The New York State Business Corporation Law (“BCL”) sets forth the responsibilities of owners after the corporation has been formed. The BCL requires non-exempt New York corporations to hold at least one meeting of shareholders each year and to maintain a record of these meetings. Meetings are for the election of directors, even if the same directors are elected year after year. If you are a business owner, even of a small, closely held business, the BCL applies to your business. Annual meetings do not need to be formal, they can be held in your kitchen over dinner, but an annual meeting is a crucial part of the business owner’s year. Failure to comply with this corporate formality may result in personal liability for all corporate debts and obligations.


The corporate by-laws, which are typically part of the corporate set-up, address when meetings of the shareholders and board members should be conducted and how the notice of these meetings should be given. Ordinary business of the corporation should be addressed in addition to the election of board members and officers. Regular meetings and votes are critical. The board is responsible to keep a written report of each meeting, in the form of minutes.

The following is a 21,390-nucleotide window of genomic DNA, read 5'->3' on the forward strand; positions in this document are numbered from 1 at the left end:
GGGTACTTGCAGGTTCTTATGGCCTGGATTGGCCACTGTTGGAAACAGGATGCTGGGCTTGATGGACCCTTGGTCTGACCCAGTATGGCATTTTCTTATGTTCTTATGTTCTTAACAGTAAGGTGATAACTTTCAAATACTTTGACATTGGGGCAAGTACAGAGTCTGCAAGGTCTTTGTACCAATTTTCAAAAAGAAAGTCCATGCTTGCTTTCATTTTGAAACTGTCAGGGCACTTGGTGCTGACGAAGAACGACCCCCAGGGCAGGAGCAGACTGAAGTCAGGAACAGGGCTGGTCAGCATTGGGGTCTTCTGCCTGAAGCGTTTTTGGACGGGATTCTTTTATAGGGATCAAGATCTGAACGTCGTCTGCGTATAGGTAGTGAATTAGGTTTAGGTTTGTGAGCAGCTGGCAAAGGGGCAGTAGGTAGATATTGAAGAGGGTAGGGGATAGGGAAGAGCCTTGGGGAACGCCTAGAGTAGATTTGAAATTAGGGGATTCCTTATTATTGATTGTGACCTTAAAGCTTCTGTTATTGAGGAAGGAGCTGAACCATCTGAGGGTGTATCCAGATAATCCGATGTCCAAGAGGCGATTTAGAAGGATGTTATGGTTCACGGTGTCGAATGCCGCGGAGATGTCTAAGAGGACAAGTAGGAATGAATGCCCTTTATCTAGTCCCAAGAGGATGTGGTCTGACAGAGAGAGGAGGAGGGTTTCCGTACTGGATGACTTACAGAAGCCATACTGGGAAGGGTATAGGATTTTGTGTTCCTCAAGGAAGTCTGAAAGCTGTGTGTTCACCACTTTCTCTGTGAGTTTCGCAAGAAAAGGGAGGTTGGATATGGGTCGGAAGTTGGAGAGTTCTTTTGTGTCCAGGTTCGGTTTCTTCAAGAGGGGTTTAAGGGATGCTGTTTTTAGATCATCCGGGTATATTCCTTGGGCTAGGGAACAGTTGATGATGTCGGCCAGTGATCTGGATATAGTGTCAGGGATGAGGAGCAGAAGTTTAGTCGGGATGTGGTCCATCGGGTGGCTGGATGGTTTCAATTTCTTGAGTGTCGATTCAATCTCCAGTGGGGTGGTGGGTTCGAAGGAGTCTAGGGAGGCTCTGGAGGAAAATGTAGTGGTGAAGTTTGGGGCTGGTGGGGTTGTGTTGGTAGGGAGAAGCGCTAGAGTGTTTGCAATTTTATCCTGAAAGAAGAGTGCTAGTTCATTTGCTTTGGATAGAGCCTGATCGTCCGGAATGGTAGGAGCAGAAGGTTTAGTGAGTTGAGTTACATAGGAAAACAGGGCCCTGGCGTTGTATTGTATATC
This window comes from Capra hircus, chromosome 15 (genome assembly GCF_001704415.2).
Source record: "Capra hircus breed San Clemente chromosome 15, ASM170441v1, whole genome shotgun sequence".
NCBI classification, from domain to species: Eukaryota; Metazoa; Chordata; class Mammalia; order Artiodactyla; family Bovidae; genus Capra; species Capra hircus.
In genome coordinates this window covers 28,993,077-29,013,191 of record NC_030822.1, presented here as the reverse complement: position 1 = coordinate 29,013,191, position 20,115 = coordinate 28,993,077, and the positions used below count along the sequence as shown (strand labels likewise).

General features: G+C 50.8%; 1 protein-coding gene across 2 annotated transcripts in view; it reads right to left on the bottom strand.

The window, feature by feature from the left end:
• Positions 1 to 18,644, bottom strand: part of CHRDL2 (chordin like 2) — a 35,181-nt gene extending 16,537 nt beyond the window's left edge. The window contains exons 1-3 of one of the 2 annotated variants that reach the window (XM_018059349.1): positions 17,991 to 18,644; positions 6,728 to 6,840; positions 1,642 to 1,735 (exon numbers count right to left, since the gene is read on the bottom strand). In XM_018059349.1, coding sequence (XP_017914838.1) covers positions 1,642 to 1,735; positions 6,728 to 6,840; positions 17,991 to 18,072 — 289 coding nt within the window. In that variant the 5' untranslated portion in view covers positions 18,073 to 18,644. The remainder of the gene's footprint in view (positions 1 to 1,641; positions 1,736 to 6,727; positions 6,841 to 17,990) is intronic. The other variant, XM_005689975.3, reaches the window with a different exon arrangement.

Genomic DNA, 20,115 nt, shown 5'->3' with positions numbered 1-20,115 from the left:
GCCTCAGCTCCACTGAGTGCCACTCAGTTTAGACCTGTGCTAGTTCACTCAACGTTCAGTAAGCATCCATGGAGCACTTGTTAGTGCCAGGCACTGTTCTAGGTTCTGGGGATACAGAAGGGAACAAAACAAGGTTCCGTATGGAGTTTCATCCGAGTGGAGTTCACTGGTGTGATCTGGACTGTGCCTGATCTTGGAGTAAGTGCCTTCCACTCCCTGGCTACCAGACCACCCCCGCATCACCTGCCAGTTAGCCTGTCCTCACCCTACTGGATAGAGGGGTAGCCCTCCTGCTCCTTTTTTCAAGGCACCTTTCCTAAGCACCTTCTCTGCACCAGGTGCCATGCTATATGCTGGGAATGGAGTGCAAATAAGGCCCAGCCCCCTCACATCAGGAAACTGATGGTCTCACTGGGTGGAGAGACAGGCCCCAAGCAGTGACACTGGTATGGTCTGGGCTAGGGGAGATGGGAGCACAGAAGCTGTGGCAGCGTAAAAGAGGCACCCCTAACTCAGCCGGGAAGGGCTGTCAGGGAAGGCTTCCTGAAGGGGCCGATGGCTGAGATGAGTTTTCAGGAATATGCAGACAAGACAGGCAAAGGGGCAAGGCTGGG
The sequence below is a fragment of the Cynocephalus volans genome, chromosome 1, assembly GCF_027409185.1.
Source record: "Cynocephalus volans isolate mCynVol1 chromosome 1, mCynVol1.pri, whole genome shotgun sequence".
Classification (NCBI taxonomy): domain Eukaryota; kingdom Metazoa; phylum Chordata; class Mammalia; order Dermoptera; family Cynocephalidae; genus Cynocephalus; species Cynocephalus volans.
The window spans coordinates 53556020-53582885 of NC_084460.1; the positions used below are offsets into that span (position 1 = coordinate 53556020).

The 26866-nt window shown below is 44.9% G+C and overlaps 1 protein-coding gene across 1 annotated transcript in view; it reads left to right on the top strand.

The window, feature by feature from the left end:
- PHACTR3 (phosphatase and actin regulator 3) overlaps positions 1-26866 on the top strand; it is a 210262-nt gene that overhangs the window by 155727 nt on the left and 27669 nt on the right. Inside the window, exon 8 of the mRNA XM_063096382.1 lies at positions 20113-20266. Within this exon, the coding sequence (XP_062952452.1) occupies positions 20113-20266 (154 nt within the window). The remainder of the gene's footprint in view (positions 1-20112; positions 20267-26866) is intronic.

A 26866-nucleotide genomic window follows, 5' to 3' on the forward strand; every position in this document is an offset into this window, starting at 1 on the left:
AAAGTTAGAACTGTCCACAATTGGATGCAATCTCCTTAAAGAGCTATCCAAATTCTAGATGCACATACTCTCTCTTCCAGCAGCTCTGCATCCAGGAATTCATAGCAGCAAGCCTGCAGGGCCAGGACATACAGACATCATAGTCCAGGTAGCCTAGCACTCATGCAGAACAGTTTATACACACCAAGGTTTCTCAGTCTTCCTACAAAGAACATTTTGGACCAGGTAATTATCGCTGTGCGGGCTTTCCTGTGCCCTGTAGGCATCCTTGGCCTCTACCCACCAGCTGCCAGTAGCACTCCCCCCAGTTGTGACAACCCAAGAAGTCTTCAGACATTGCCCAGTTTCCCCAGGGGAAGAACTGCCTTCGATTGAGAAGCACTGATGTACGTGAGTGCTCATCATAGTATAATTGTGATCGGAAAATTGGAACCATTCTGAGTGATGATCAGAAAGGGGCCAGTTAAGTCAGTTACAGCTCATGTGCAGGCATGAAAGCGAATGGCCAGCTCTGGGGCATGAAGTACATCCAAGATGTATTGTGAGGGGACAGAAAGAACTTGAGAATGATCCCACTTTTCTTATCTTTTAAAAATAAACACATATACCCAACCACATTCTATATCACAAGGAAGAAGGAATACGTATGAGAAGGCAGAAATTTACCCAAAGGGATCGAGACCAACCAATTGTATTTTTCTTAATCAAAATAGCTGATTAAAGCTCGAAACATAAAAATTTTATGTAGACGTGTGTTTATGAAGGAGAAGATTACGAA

The by-laws, corporate books, records and minutes are internal documents which must be maintained by the corporation. They need not be filed with the Department of State or any other state agency. Many business owners neglect their obligation to maintain the corporate books and records. This can be dangerous. If you have any questions pertaining to the issues discussed in this article, or wish to have any assistance with maintaining and/or updating your corporate books, please do not hesitate to contact Berwitz & DiTata LLP. We will be happy to help you.